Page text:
NFL spokesperson Brian McCarthy told Reuters in a statement that the disability plan in question has provided more than $330 million to eligible players, and that their standards were developed via consultation with experts in occupational, mental and physical health.

“The NFL-NFLPA disability plan is fair and administered by a professional staff overseen by a board comprised of an equal number of appointees of the NFL Players Association and the league, which includes retired players,” McCarthy wrote.

“This board reviews the activities of the office and operation of the benefit program, including every contested application for benefits, to ensure that retired players who are entitled to disability benefits receive them as intended.”

–Field Level Media

Jan 9, 2022; Miami Gardens, Florida, USA; Miami Dolphins head coach Brian Flores watches from the sideline during the second quarter of the game against the New England Patriots at Hard Rock Stadium. Mandatory Credit: Sam Navarro-USA TODAY Sports

Reports: Vikings hiring Brian Flores as DC

The Minnesota Vikings will hire former Miami Dolphins head coach Brian Flores as their new defensive coordinator, ESPN and the NFL Network reported Monday.

Flores, 41, spent the 2022 season as the Pittsburgh Steelers’ senior defensive assistant and linebackers coach after Miami fired him following a three-year stint as the team’s head coach.

Flores, who is Black, has a class-action lawsuit against the NFL and three teams, claiming racial discrimination in hiring practices. He alleges that Dolphins owner Stephen Ross offered him a $100,000 bonus for each game Flores lost during the 2019 season in an attempt to secure the No. 1 pick in the 2020 draft.

Flores also named the New York Giants and Denver Broncos in the suit, saying the teams used him to “check their boxes” of interviewing minority candidates for the Rooney Rule before hiring white head coaches. He alleged that former Broncos general manager John Elway and colleagues arrived an hour late for an interview with him and appeared disheveled from a night of drinking, which Elway roundly denied.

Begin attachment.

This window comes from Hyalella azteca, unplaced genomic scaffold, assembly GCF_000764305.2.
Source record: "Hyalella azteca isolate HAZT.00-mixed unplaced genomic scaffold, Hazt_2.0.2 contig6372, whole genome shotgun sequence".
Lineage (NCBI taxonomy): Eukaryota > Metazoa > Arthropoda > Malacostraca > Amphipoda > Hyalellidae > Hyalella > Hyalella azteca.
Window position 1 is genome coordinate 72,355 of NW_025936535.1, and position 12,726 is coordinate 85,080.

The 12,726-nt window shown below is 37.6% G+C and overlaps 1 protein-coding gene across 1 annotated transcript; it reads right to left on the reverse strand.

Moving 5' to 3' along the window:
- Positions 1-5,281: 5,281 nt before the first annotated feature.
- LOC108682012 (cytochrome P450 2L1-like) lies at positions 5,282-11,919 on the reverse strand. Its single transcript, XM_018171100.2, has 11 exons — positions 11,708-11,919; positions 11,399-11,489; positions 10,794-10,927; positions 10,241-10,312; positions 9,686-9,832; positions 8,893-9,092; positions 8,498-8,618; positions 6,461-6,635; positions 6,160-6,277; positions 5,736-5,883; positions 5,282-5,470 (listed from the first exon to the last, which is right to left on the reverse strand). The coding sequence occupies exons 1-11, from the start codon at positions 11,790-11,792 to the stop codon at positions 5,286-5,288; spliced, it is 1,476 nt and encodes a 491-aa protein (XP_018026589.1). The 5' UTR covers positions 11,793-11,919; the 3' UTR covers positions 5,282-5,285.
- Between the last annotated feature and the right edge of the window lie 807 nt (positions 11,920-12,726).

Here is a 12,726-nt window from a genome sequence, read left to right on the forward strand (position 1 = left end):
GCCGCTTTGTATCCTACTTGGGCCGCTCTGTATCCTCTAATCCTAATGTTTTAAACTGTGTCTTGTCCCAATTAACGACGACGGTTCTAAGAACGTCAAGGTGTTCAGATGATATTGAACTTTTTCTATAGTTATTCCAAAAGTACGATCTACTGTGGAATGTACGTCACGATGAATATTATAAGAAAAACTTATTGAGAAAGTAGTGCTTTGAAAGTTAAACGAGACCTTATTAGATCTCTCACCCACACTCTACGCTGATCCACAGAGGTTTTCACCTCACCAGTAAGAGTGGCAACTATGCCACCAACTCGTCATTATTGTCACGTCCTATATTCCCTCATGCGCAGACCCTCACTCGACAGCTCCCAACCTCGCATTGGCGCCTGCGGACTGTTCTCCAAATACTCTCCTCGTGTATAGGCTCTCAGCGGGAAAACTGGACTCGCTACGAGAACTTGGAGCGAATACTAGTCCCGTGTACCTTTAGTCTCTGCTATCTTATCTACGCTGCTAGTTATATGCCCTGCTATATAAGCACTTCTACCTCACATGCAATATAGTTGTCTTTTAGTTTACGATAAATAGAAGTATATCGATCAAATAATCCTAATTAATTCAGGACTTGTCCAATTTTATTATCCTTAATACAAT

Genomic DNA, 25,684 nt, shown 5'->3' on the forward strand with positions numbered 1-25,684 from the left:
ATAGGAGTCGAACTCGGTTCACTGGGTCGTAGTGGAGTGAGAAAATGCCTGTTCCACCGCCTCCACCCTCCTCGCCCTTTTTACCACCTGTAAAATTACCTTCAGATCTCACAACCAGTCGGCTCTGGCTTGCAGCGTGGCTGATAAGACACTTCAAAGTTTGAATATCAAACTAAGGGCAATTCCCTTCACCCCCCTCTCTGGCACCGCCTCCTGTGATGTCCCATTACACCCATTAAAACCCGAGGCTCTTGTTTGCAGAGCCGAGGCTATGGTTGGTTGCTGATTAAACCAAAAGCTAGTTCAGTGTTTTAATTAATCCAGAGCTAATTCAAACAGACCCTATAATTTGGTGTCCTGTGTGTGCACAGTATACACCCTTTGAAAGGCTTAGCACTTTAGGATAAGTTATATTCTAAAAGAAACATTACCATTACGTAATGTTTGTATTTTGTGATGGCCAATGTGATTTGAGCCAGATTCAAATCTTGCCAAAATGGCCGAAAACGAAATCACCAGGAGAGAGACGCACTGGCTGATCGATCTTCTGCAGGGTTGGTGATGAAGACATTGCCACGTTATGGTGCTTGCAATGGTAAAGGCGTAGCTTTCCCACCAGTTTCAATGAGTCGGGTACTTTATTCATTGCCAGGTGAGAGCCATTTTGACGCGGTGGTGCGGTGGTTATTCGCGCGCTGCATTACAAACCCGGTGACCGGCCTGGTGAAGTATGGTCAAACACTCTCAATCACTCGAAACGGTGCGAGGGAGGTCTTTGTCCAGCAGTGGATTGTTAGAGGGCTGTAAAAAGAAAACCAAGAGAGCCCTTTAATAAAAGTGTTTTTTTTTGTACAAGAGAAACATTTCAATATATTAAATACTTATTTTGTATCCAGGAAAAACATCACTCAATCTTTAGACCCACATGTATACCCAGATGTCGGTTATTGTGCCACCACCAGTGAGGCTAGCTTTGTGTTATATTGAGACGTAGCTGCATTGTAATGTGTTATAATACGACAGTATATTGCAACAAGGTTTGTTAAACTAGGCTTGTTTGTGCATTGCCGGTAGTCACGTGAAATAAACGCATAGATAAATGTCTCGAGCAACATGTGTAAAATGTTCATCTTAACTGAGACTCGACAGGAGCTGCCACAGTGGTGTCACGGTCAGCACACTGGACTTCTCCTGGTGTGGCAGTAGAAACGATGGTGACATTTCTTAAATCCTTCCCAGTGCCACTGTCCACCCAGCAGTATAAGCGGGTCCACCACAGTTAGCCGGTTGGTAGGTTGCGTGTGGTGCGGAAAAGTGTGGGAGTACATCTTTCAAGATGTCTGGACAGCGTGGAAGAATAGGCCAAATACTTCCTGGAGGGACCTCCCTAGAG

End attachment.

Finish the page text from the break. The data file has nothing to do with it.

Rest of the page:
Flores interviewed for the Arizona Cardinals’ head-coaching vacancy during the recent hiring cycle and also reportedly interviewed for defensive coordinator jobs in Cleveland and Denver.

The Vikings fired Ed Donatell after their early exit from the playoffs. Minnesota won the NFC North at 13-4 and earned the No. 3 postseason seed but lost 31-24 to the Giants in the wild-card round.

The Vikings ranked 31st in total defense (388.7 yards per game) and tied for 28th in scoring defense (25.1 ppg) in the 2022 regular season.

This will be Flores’ first time serving as a coordinator. He was a position coach on defense as well as a special-teams coach during a long run on the New England Patriots’ staff (2008-18).

–Field Level Media

Oct 16, 2021; Pullman, Washington, USA; Washington State Cougars head coach Nick Rolovich celebrates after a game against the Stanford Cardinal at Gesa Field at Martin Stadium. The Cougars won 34-31. Mandatory Credit: James Snook-USA TODAY Sports

Nick Rolovich sues Washington State over vaccine-related dismissal

Former Washington State head football coach Nick Rolovich filed a lawsuit against the university, its athletic director Pat Chun and Washington Gov. Jay Inslee seeking damages after he was dismissed last season for refusing to get vaccinated against COVID-19.

Washington State fired Rolovich and four of his assistant coaches for cause in October 2021 because they didn’t comply with the state’s vaccine mandate at the time. All state employees were required to be vaccinated by Oct. 19 of that year.

Rolovich had applied for a religious exemption and was denied.

Rolovich’s attorney, Brian Fahling, said in October 2021 that his client planned to pursue legal action. A tort claim was filed earlier this year as a prerequisite for the 32-page lawsuit, which was officially filed Friday.

It was originally reported by the Seattle Times that Rolovich sought $25 million in damages in the claim, but the suit does not specify how much he is seeking.

“Mr. Rolovich’s lawsuit against Washington State University is wholly without merit,” a school spokesperson said in a statement to multiple outlets.

“Washington State University carried out the Governor’s COVID-19 vaccination proclamation for state employees in a fair and lawful manner, including in its evaluation of employee requests for medical or religious exemptions and accommodations. For multiple reasons, Mr. Rolovich did not qualify, and the university firmly stands by that decision. Washington State University will vigorously defend itself against Mr. Rolovich’s claims.”